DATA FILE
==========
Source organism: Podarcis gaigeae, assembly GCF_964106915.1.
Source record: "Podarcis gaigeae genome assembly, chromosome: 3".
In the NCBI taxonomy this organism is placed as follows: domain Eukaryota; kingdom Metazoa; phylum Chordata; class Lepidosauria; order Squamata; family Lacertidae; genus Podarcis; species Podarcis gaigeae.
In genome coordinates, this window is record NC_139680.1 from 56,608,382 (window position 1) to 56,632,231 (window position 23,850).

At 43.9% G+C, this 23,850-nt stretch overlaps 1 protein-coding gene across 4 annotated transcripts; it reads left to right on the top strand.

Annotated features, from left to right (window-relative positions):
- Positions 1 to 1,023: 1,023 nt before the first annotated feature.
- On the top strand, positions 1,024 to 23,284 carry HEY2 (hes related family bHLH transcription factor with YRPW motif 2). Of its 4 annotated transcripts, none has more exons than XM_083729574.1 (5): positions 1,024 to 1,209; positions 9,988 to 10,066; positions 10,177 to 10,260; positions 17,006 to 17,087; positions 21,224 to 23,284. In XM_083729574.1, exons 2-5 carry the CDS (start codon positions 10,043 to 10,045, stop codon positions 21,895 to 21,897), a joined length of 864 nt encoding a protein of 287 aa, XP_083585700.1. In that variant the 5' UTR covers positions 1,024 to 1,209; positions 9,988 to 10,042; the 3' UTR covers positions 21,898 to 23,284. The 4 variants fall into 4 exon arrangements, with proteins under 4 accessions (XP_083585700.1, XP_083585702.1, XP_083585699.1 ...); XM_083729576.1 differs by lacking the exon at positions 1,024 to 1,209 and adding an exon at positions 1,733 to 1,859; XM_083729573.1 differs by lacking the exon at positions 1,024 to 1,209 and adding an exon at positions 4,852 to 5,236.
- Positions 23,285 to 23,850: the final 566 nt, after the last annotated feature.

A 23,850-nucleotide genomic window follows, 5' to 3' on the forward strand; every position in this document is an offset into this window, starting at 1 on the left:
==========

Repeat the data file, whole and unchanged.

Source organism: Podarcis gaigeae, assembly GCF_964106915.1.
Source record: "Podarcis gaigeae genome assembly, chromosome: 3".
In the NCBI taxonomy this organism is placed as follows: domain Eukaryota; kingdom Metazoa; phylum Chordata; class Lepidosauria; order Squamata; family Lacertidae; genus Podarcis; species Podarcis gaigeae.
In genome coordinates, this window is record NC_139680.1 from 56,608,382 (window position 1) to 56,632,231 (window position 23,850).

At 43.9% G+C, this 23,850-nt stretch overlaps 1 protein-coding gene across 4 annotated transcripts; it reads left to right on the top strand.

Annotated features, from left to right (window-relative positions):
- Positions 1 to 1,023: 1,023 nt before the first annotated feature.
- On the top strand, positions 1,024 to 23,284 carry HEY2 (hes related family bHLH transcription factor with YRPW motif 2). Of its 4 annotated transcripts, none has more exons than XM_083729574.1 (5): positions 1,024 to 1,209; positions 9,988 to 10,066; positions 10,177 to 10,260; positions 17,006 to 17,087; positions 21,224 to 23,284. In XM_083729574.1, exons 2-5 carry the CDS (start codon positions 10,043 to 10,045, stop codon positions 21,895 to 21,897), a joined length of 864 nt encoding a protein of 287 aa, XP_083585700.1. In that variant the 5' UTR covers positions 1,024 to 1,209; positions 9,988 to 10,042; the 3' UTR covers positions 21,898 to 23,284. The 4 variants fall into 4 exon arrangements, with proteins under 4 accessions (XP_083585700.1, XP_083585702.1, XP_083585699.1 ...); XM_083729576.1 differs by lacking the exon at positions 1,024 to 1,209 and adding an exon at positions 1,733 to 1,859; XM_083729573.1 differs by lacking the exon at positions 1,024 to 1,209 and adding an exon at positions 4,852 to 5,236.
- Positions 23,285 to 23,850: the final 566 nt, after the last annotated feature.

A 23,850-nucleotide genomic window follows, 5' to 3' on the forward strand; every position in this document is an offset into this window, starting at 1 on the left: